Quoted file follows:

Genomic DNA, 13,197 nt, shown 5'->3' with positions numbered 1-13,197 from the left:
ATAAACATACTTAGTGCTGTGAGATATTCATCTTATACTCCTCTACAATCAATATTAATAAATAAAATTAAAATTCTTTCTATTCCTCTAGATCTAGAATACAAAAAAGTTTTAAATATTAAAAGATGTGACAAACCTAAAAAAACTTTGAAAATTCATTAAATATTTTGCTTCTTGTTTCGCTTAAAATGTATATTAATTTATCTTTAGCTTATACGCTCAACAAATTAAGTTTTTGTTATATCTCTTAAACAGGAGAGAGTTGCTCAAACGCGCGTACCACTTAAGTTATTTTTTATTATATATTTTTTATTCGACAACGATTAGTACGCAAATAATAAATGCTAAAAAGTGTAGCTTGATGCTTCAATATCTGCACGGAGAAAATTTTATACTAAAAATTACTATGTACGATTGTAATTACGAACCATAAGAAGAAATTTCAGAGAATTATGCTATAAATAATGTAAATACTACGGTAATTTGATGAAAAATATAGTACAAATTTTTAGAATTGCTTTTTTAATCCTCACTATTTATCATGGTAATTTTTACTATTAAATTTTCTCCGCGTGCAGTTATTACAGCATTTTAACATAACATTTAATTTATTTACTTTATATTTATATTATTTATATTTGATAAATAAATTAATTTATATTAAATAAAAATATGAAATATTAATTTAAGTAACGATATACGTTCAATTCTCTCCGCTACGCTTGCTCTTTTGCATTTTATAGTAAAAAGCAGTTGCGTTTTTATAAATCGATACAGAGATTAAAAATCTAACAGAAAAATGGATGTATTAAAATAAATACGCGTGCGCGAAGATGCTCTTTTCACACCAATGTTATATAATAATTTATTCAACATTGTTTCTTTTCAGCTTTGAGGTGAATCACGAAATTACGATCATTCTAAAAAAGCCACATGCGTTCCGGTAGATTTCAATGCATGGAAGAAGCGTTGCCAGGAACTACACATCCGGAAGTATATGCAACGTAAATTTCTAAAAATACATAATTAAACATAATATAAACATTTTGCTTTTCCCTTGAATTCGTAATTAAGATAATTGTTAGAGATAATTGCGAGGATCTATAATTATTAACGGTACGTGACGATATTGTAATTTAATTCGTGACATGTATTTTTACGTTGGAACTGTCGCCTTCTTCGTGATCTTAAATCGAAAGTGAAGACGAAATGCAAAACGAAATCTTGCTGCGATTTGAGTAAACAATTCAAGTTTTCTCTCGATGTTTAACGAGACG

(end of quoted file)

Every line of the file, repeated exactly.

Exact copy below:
Genomic DNA, 13,197 nt, shown 5'->3' with positions numbered 1-13,197 from the left:
ATAAACATACTTAGTGCTGTGAGATATTCATCTTATACTCCTCTACAATCAATATTAATAAATAAAATTAAAATTCTTTCTATTCCTCTAGATCTAGAATACAAAAAAGTTTTAAATATTAAAAGATGTGACAAACCTAAAAAAACTTTGAAAATTCATTAAATATTTTGCTTCTTGTTTCGCTTAAAATGTATATTAATTTATCTTTAGCTTATACGCTCAACAAATTAAGTTTTTGTTATATCTCTTAAACAGGAGAGAGTTGCTCAAACGCGCGTACCACTTAAGTTATTTTTTATTATATATTTTTTATTCGACAACGATTAGTACGCAAATAATAAATGCTAAAAAGTGTAGCTTGATGCTTCAATATCTGCACGGAGAAAATTTTATACTAAAAATTACTATGTACGATTGTAATTACGAACCATAAGAAGAAATTTCAGAGAATTATGCTATAAATAATGTAAATACTACGGTAATTTGATGAAAAATATAGTACAAATTTTTAGAATTGCTTTTTTAATCCTCACTATTTATCATGGTAATTTTTACTATTAAATTTTCTCCGCGTGCAGTTATTACAGCATTTTAACATAACATTTAATTTATTTACTTTATATTTATATTATTTATATTTGATAAATAAATTAATTTATATTAAATAAAAATATGAAATATTAATTTAAGTAACGATATACGTTCAATTCTCTCCGCTACGCTTGCTCTTTTGCATTTTATAGTAAAAAGCAGTTGCGTTTTTATAAATCGATACAGAGATTAAAAATCTAACAGAAAAATGGATGTATTAAAATAAATACGCGTGCGCGAAGATGCTCTTTTCACACCAATGTTATATAATAATTTATTCAACATTGTTTCTTTTCAGCTTTGAGGTGAATCACGAAATTACGATCATTCTAAAAAAGCCACATGCGTTCCGGTAGATTTCAATGCATGGAAGAAGCGTTGCCAGGAACTACACATCCGGAAGTATATGCAACGTAAATTTCTAAAAATACATAATTAAACATAATATAAACATTTTGCTTTTCCCTTGAATTCGTAATTAAGATAATTGTTAGAGATAATTGCGAGGATCTATAATTATTAACGGTACGTGACGATATTGTAATTTAATTCGTGACATGTATTTTTACGTTGGAACTGTCGCCTTCTTCGTGATCTTAAATCGAAAGTGAAGACGAAATGCAAAACGAAATCTTGCTGCGATTTGAGTAAACAATTCAAGTTTTCTCTCGATGTTTAACGAGACG